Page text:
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‘Tis the season: tips for integrity

I found this post via Diane Cordell’s tweet on Twitter this weekend.

The popular blog Lifehacks, recently presented Advice for Students: How NOT to Plagiarize.  Contributing editor, anthropology and women’s studies Professor Dustin M. Wax, lists ten very practical tips for college students that might speak well to our high school students who may be tempted to cut a few ethical corners this time of year as  academic deadlines and the holidays converge.  The tips are all based on incidents he has caught and failed a student for.  I suspect we’ve all seen most of them, but those that resonate loudest with me are:

  • Don’t copy entries from Wikipedia.
  • Don’t cobble together the free excerpts from several different “free essay” sites. 
  • Don’t paste formatted text into your papers.
  • Don’t hand in first-person accounts written by people who are radically different from who you are!
  • Don’t use writing that is much better than your own.

I am looking forward to sharing this college professor’s voice with our upperclassmen. 

And when I do, I will also share my spin:

  • We generally give you choices when you engage in a project.  Choose wisely and try to enjoy your explorations.  If you are unhappy with a project, or a project’s format, discuss options with us.
  • The golden rule applies here.  You wouldn’t want others to claim your work as their own. Don’t take the work of others who choose to invest time and effort in creating.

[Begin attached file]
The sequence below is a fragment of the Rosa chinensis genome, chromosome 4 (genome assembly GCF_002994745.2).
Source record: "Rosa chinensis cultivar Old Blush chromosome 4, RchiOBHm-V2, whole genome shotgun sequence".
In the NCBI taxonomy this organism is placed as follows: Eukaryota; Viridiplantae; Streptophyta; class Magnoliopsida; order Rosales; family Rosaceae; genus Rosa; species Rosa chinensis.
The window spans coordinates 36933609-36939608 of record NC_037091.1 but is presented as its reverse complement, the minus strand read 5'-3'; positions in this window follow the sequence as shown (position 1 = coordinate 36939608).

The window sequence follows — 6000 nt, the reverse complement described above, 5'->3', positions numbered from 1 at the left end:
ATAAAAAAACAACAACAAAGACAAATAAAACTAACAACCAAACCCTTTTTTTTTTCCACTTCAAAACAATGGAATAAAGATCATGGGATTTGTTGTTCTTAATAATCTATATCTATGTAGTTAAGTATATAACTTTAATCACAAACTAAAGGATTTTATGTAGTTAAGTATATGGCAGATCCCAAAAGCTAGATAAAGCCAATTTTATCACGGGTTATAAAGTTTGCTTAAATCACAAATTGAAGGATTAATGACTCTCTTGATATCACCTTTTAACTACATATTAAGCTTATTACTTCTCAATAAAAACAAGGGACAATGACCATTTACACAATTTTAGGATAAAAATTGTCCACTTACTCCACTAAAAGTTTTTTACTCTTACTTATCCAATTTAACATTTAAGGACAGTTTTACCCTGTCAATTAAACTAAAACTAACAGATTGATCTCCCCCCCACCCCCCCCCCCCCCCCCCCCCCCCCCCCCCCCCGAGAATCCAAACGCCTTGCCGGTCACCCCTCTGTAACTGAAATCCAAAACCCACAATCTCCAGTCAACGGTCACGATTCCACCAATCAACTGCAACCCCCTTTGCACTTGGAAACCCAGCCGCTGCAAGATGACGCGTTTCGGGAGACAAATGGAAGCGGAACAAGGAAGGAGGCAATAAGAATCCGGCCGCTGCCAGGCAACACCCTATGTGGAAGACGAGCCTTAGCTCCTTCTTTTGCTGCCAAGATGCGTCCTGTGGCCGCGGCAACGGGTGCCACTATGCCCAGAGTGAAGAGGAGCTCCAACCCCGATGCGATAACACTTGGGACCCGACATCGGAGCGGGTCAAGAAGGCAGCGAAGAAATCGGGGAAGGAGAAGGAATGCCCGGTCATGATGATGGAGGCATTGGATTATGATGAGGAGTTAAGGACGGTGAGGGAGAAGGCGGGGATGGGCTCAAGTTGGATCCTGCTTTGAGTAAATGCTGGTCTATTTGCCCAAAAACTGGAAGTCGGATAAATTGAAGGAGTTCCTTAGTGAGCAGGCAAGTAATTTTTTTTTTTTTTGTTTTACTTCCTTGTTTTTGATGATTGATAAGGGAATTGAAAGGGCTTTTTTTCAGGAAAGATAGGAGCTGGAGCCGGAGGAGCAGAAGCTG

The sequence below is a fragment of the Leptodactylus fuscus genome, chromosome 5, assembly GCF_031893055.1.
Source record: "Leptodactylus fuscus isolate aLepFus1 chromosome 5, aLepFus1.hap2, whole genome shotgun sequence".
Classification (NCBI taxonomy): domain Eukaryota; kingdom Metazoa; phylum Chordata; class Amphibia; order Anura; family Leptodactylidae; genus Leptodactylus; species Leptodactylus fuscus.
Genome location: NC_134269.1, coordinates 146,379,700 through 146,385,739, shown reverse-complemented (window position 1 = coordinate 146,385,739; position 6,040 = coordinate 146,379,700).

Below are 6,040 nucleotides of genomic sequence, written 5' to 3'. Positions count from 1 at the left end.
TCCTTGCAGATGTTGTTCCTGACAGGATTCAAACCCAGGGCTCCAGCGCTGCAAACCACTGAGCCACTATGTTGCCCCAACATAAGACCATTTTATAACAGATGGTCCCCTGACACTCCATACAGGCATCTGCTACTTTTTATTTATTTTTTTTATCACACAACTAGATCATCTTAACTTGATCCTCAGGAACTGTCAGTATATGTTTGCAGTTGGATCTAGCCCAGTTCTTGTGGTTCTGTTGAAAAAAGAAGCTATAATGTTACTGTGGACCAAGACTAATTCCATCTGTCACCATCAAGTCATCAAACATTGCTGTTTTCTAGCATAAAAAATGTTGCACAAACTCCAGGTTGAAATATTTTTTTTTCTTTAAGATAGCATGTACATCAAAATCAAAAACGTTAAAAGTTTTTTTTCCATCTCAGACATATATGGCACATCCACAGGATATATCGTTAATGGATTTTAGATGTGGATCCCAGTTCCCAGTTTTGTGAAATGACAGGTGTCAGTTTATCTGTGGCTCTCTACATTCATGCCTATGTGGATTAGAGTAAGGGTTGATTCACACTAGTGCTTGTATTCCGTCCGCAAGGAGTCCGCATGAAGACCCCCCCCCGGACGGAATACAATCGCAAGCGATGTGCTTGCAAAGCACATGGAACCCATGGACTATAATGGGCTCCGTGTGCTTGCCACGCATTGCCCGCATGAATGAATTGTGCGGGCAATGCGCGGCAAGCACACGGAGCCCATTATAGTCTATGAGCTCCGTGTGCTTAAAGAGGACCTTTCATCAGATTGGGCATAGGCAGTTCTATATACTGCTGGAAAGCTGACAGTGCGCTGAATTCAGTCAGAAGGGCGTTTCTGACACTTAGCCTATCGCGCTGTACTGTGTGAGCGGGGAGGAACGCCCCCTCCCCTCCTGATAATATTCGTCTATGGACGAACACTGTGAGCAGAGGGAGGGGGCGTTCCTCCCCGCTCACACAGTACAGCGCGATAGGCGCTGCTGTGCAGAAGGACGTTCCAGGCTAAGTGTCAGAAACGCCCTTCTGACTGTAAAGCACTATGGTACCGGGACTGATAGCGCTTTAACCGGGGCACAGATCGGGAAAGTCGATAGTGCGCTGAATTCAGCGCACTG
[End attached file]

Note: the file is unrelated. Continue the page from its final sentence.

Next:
• It isn’t hard to summarize, paraphrase, quote and ethically use the works of others.  It isn’t hard to find copyright-friendly material to post, broadcast or publish.  Ask us how.
  • We want to know when you are in trouble way before things get out of hand. We can help you manage your time. If you let us know in time, we can provide the support you need to navigate any big project.
  • Integrity matters in our community.  When you cheat intentionally, you lose the respect of people who care about you and want to see you succeed.  You may also lose the respect of your peers. We set in place a policy to define all of our responsibilities in creating a culture based on integrity.
  • We want to hear YOUR voice.  You have something to say.  Tell us what you think.  Tell us how YOU built knowledge based on what YOU learned.
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Joyce Valenza About Joyce Valenza

Joyce is an Assistant Professor of Teaching at Rutgers University School of Information and Communication, a technology writer, speaker, blogger and learner. Follow her on Twitter: @joycevalenza

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